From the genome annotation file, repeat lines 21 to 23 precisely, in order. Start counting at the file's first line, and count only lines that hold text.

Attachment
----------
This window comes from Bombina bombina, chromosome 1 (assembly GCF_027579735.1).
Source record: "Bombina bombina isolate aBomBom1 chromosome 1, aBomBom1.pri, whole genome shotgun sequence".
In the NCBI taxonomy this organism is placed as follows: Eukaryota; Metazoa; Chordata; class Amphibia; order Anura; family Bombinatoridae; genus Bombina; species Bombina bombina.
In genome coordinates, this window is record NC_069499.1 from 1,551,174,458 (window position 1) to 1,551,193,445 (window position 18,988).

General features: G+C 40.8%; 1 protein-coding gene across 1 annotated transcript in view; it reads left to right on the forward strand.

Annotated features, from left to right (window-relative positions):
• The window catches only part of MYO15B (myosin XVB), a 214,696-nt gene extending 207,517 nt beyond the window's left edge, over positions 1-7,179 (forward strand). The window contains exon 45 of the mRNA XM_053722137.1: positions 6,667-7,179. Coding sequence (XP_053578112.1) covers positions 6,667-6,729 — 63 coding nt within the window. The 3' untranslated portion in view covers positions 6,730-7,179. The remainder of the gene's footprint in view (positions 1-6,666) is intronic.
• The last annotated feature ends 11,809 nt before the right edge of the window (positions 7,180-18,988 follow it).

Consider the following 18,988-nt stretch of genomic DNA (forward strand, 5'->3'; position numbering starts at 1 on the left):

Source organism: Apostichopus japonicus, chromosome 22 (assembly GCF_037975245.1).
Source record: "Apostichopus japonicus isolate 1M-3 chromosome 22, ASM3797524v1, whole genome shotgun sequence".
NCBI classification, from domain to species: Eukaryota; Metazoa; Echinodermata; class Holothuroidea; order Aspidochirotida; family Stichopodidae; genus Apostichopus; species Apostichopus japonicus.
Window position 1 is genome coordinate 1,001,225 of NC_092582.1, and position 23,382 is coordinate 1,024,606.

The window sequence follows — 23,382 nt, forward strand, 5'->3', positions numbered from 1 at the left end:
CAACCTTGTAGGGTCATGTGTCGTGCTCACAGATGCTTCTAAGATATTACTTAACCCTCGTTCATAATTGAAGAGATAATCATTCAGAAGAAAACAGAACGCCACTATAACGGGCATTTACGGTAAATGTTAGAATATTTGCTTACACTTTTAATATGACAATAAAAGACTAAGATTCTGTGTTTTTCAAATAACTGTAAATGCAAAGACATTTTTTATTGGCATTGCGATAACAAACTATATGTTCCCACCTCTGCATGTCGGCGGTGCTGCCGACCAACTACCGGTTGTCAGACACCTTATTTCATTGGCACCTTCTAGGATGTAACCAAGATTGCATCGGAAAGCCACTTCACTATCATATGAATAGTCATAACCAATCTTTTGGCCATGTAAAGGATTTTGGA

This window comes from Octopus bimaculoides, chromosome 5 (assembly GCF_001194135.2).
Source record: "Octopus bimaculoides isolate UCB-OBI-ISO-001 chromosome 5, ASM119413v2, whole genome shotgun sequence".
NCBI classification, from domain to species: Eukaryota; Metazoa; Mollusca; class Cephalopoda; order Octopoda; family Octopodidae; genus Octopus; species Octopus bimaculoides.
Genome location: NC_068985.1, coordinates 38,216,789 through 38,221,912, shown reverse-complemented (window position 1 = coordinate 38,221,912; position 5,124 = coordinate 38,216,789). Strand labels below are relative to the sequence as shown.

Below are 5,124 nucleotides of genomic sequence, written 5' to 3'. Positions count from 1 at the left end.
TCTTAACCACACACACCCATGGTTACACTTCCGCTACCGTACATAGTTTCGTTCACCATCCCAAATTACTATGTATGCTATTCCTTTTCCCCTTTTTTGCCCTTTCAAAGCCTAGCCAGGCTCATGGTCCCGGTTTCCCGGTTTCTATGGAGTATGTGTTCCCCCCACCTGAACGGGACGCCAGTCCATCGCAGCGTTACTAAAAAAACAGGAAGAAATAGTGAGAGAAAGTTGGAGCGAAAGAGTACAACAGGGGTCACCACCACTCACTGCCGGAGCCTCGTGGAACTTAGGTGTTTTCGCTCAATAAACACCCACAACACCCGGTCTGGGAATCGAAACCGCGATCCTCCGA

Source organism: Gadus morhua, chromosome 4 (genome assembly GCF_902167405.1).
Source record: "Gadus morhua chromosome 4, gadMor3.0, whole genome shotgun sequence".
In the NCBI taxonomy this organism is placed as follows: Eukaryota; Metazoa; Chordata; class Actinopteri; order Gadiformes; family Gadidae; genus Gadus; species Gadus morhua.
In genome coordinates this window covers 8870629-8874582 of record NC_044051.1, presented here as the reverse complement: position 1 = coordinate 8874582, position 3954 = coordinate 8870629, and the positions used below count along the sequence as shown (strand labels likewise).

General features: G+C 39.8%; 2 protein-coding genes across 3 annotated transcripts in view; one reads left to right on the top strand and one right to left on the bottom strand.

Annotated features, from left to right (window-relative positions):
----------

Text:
TCTTAACCACACACACCCATGGTTACACTTCCGCTACCGTACATAGTTTCGTTCACCATCCCAAATTACTATGTATGCTATTCCTTTTCCCCTTTTTTGCCCTTTCAAAGCCTAGCCAGGCTCATGGTCCCGGTTTCCCGGTTTCTATGGAGTATGTGTTCCCCCCACCTGAACGGGACGCCAGTCCATCGCAGCGTTACTAAAAAAACAGGAAGAAATAGTGAGAGAAAGTTGGAGCGAAAGAGTACAACAGGGGTCACCACCACTCACTGCCGGAGCCTCGTGGAACTTAGGTGTTTTCGCTCAATAAACACCCACAACACCCGGTCTGGGAATCGAAACCGCGATCCTCCGA

Source organism: Gadus morhua, chromosome 4 (genome assembly GCF_902167405.1).
Source record: "Gadus morhua chromosome 4, gadMor3.0, whole genome shotgun sequence".